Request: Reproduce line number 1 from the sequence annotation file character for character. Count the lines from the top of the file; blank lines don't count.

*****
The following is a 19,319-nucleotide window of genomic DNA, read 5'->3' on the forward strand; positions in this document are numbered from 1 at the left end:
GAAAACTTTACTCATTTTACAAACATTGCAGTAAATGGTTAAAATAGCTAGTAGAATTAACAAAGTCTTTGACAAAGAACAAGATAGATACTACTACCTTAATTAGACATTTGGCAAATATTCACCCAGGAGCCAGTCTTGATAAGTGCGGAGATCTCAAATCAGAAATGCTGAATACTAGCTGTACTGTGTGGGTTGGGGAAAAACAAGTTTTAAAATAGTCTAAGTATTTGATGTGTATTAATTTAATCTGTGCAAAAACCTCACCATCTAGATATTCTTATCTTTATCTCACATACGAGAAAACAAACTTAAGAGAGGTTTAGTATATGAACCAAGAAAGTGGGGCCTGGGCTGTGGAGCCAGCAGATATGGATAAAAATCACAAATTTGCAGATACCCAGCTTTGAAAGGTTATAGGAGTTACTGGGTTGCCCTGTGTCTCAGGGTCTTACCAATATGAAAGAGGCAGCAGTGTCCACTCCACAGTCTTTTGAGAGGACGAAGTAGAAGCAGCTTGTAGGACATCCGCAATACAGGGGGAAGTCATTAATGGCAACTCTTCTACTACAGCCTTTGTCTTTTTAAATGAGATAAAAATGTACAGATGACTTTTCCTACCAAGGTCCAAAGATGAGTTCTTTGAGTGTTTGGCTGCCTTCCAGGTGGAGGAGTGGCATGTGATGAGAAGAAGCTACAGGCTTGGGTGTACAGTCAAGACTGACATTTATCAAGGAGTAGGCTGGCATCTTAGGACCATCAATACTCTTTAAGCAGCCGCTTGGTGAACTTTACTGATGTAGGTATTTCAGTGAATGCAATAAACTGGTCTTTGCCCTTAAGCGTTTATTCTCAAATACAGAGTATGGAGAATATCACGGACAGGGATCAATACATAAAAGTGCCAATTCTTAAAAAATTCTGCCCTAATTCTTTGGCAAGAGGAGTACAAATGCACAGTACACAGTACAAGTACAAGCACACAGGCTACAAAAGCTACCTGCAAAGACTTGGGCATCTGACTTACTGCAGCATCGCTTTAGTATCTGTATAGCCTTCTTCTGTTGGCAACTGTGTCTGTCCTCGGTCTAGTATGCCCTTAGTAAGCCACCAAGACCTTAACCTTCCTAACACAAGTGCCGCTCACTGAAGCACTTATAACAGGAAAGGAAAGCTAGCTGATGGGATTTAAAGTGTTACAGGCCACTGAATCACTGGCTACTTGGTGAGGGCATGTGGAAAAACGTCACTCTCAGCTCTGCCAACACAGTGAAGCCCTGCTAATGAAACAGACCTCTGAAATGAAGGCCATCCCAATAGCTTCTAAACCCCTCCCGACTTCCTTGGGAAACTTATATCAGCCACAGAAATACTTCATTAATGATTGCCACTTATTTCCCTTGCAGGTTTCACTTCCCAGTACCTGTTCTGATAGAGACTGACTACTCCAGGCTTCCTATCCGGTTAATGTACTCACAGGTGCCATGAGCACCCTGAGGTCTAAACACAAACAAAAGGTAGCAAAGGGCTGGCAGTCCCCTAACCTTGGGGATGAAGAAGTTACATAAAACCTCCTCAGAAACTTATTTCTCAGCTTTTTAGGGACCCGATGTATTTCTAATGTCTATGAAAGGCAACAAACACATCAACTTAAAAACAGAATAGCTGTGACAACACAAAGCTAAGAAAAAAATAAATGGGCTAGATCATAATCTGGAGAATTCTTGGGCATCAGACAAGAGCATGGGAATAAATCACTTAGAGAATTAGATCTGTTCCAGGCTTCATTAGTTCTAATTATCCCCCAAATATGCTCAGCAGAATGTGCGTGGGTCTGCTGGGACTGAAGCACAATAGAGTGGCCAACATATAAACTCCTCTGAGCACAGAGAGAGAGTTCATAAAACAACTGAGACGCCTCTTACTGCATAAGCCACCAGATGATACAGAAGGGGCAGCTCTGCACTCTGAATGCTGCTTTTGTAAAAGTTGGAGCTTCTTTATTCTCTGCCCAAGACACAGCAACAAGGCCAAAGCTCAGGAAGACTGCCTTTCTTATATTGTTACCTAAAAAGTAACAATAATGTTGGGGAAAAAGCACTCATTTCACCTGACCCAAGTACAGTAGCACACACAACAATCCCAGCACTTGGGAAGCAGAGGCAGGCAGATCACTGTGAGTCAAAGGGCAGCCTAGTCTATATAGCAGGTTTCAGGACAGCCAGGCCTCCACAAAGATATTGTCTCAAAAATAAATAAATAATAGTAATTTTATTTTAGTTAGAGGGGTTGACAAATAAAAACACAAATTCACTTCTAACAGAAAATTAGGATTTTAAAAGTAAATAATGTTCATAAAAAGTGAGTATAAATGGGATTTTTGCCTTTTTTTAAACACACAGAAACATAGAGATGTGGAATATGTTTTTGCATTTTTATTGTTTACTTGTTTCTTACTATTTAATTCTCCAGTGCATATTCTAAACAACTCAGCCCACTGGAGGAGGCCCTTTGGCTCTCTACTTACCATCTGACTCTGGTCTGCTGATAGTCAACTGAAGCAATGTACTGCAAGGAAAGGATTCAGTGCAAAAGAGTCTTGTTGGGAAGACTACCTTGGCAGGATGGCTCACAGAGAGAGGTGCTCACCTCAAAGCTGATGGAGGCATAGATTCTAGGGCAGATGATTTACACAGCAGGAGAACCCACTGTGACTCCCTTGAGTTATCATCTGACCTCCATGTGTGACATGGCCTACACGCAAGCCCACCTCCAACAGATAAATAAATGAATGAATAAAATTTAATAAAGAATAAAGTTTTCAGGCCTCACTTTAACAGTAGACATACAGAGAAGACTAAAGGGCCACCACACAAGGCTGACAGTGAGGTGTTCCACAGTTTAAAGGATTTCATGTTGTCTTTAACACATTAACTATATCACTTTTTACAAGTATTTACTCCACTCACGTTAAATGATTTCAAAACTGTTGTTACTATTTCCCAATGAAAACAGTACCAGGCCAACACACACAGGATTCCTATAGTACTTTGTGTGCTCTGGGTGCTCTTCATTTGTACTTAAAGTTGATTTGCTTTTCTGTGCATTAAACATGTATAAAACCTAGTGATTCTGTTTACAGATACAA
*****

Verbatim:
The following is a 19,319-nucleotide window of genomic DNA, read 5'->3' on the forward strand; positions in this document are numbered from 1 at the left end: